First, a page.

That Which is Bread

Why do you spend your money for that which is not bread, and your labor for that which does not satisfy? – Isaiah

A (qualified) lament for the Britannica

Another victory for digital media: the Encyclopedia Britannica will not be printing another edition. Only their online version and some subsidiary publications will continue.

I’m not sure how I feel about this. My reflexive response is to sigh “Another good thing, done gone on.” But I’m very much part of the process that ended the print edition: we have a set of Britannicas on our shelves (bought at a yard sale years ago), and we hardly ever touch them any more. Instead we turn to Wikipedia.

When I read about the Britannica, I briefly wondered whether I should Do the Right Thing and subscribe to their online edition. As an experiment I looked up a couple of items that I’d recently looked up on Wikipedia. In all cases the Wikipedia article was more thorough and, as far as I could tell, at least as accurate. Admittedly the articles were a bit off the beaten path (one was about Yasujiro Ozu), but it made wonder what I’d be getting for my money with the Britannica.

So perhaps the Britannica, venerable as it is, has just been superseded.

The collaborative nature of Wikipedia is what makes it so great, but I’ve found some cases that show the need for caution. I once looked up the Orthodox “Tollhouse” theory of the afterlife on two separate occasions, and found two substantially different articles with two very different slants. Presumably different partisans in this contested subject had managed to seize the controls temporarily.

But then, I think we always need to be careful about any “authoritative” source; the Britannica tends to enshrine the opinions of the authorities who write its articles.

I suspect, too, that the Tollhouse example is an extreme case: the subject is both hotly contested and obscure. I doubt that the Tollhouse entry is as closely monitored (if it’s monitored at all) as, say, an article on the American Civil War or the disappearance of Amelia Earhart.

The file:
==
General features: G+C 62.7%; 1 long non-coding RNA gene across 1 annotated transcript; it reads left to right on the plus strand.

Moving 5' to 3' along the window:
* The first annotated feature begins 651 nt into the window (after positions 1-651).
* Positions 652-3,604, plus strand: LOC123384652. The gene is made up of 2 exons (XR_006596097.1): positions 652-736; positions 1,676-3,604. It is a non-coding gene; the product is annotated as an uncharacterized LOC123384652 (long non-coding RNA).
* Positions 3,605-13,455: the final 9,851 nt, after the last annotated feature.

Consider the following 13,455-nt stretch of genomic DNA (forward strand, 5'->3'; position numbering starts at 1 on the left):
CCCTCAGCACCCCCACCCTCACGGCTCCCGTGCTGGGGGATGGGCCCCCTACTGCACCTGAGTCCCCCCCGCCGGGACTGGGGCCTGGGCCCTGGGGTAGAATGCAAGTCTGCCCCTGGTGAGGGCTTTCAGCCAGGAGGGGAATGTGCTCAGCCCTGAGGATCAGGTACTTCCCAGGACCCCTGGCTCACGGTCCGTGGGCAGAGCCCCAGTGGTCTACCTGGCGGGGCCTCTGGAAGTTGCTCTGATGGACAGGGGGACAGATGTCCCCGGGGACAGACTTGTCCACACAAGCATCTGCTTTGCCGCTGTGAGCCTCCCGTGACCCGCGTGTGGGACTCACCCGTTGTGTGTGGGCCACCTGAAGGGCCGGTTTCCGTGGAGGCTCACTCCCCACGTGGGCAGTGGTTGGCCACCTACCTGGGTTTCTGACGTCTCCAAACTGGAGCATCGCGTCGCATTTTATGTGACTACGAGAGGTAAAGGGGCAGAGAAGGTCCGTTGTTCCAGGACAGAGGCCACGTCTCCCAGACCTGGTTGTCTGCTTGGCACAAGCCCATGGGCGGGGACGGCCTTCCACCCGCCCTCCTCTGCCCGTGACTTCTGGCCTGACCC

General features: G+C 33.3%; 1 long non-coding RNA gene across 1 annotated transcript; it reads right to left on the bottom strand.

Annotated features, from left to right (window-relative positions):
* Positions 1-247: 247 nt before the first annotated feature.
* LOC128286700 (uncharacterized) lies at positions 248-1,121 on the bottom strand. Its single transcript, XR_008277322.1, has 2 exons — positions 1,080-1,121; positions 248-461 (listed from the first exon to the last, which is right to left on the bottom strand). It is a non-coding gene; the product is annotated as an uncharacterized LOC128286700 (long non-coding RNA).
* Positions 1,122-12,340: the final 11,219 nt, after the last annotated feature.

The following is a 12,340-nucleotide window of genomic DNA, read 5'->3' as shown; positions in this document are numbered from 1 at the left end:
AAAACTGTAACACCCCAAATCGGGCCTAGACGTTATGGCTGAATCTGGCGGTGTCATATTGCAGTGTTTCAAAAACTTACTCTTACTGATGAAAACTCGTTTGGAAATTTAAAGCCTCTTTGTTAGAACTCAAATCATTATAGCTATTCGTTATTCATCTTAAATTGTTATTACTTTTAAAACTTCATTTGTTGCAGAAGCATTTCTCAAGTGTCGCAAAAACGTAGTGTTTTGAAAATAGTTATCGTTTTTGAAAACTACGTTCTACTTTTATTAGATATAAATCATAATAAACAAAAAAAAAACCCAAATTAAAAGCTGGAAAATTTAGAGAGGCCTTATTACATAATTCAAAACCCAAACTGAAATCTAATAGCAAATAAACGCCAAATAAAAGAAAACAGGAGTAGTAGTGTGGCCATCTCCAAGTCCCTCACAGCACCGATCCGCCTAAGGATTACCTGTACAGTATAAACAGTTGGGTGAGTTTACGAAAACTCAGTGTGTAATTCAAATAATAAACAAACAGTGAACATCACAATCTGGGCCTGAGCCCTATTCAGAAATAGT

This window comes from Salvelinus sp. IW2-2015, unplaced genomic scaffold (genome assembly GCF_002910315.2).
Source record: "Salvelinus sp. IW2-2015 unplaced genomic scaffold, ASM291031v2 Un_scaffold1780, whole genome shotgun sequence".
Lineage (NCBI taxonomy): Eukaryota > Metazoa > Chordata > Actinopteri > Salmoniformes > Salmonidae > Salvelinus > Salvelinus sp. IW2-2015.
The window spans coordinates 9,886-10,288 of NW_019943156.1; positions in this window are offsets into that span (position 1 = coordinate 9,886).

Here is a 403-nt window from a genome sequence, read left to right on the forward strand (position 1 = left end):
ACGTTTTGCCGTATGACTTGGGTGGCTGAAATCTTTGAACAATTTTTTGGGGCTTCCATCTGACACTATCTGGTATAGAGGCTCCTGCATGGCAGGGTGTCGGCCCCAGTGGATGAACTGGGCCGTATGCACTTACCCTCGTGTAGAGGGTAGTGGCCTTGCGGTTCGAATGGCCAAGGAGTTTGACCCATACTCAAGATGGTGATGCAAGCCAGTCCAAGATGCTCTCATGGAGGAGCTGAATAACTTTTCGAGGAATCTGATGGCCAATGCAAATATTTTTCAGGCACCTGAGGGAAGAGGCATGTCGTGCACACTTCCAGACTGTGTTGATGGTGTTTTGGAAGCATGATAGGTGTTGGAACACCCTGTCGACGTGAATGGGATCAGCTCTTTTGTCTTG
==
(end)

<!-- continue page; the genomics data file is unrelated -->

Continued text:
So while the news about the Britannica gives me a wistful, mono no aware feeling, I have to admit that the feeling is mostly empty sentiment.

(…and, of course, the mono no aware link in this post is to Wikipedia.)

Roasted Cabbage with Lemon Juice

A friend posted this on Facebook from the Kalyn’s Kitchen blog. We haven’t even tried it yet, but it’s so obviously good that I’m posting it right now. We’ll be eating it next time we have a cabbage in the house.

Preheat oven to 450°.

Cut a whole cabbage into 8 equal-sized wedges. Arrange them in one layer in a roasting pan.

Whisk together 2 Tbsp oil (olive, sesame, canola…) and 2–3 Tbsp lemon juice. Brush the mixture onto the exposed sides of the cabbage wedges, then generously salt and pepper them. Turn the wedges over and repeat.

Roast for about 15 minutes, until the sides touching the pan have browned. Turn the wedges over and roast for another 10—15 minutes.



Fried Rice

This is so simple it could hardly be called a recipe, but it’s tasty. We eat it often. The only caveat: do not use freshly-cooked rice; day-old rice works much better. In Chinese households, this is a standard way to use leftover rice.

Brown rice and white rice work equally well, since they’re already cooked. No quantities are given for the rice or vegetables: they don’t matter. Use what you have, or what will fit comfortably in the pan.

In a large frying pan, heat up some sliced garlic, some sliced ginger, some chopped onion, and a generous pinch of red pepper flakes in several Tablespoons of oil (we add some sesame oil for flavor). Fry the mixture at medium heat until the garlic has just begun to turn brown. If you want a blander or quicker dish, you can skip this step and just heat some oil in the pan.

Turn up the heat (to fairly high) and add chopped vegetables: broccoli, chopped carrots, chopped cabbage, peas, whatever. You may want to use pre-cooked vegetables if you’re adding something that won’t cook in a few minutes.

Add cooked rice. Drizzle some soy sauce over the mixture. While it’s cooking, stir well so the rice gets lightly coated with oil. Keep cooking and stirring till the rice shows some signs of browning.